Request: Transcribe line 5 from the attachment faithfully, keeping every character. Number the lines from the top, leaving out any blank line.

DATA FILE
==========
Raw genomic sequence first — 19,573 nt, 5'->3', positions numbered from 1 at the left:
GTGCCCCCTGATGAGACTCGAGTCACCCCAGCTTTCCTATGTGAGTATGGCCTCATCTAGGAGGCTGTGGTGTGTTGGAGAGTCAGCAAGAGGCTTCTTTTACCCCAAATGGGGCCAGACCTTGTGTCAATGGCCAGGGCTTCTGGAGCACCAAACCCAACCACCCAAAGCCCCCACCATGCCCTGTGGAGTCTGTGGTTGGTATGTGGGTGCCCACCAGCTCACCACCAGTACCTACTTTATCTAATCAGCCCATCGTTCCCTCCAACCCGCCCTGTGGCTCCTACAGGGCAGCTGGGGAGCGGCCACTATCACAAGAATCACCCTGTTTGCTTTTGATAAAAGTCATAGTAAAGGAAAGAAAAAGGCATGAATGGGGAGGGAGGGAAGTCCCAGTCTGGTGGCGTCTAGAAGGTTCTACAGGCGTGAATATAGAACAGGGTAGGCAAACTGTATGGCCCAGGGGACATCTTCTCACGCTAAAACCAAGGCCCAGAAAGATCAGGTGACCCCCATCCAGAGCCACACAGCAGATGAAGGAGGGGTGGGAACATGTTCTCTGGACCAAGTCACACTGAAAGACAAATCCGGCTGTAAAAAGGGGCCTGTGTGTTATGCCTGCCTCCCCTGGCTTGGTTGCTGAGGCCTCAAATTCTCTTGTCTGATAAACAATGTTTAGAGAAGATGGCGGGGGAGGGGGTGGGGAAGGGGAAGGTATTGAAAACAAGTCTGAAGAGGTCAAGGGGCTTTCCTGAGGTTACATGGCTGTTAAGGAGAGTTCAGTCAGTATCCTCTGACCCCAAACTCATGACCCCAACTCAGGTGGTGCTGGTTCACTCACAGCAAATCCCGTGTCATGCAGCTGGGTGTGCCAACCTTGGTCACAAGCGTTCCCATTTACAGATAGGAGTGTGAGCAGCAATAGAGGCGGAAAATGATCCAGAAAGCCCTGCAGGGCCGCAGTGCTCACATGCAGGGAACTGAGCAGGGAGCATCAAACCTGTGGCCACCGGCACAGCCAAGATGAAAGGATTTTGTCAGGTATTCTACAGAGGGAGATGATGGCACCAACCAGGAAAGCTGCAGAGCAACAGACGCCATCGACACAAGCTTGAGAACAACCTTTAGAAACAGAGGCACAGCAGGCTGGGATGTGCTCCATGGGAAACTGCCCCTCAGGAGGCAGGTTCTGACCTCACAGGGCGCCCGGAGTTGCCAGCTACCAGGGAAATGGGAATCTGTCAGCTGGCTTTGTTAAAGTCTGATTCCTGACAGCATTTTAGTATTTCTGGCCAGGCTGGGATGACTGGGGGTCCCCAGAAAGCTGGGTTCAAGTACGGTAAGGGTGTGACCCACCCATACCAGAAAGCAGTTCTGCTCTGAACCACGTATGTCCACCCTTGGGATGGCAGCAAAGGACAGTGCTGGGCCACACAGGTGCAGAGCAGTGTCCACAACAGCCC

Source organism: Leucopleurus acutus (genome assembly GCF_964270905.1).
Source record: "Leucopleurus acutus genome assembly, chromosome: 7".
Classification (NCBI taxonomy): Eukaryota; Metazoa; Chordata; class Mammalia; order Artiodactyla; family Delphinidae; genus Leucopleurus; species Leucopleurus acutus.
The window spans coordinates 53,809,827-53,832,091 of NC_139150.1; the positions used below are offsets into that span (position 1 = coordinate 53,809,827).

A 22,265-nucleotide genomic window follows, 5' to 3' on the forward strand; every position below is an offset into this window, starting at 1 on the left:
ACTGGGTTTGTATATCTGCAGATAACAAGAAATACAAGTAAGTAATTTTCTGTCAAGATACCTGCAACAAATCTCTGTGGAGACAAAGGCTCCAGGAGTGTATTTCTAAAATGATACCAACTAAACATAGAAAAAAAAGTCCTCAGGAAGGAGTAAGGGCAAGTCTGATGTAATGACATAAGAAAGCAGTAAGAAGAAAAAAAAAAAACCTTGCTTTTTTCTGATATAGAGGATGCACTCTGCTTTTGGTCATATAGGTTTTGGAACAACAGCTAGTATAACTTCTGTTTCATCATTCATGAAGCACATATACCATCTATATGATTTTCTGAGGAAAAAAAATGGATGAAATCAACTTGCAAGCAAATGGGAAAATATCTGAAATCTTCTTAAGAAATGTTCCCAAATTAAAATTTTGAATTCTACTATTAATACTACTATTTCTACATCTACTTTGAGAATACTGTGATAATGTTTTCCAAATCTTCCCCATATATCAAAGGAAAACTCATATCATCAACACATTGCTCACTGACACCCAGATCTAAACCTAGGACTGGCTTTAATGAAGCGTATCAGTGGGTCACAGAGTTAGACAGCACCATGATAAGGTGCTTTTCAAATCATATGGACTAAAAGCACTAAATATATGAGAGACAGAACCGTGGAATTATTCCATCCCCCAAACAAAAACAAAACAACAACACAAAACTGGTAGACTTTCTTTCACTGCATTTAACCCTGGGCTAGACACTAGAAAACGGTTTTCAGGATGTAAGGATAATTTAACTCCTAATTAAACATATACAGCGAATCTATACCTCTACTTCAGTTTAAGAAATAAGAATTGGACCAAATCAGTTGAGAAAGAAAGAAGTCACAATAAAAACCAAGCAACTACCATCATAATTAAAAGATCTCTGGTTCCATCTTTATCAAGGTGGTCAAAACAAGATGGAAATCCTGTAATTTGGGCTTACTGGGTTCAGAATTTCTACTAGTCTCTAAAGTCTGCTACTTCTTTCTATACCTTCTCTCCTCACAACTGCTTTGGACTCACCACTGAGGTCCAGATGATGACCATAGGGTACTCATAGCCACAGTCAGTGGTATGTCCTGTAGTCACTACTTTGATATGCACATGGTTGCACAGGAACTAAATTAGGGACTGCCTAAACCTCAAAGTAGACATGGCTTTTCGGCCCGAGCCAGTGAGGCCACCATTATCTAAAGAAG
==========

Classification (NCBI taxonomy): Eukaryota; Metazoa; Chordata; class Mammalia; order Artiodactyla; family Delphinidae; genus Leucopleurus; species Leucopleurus acutus.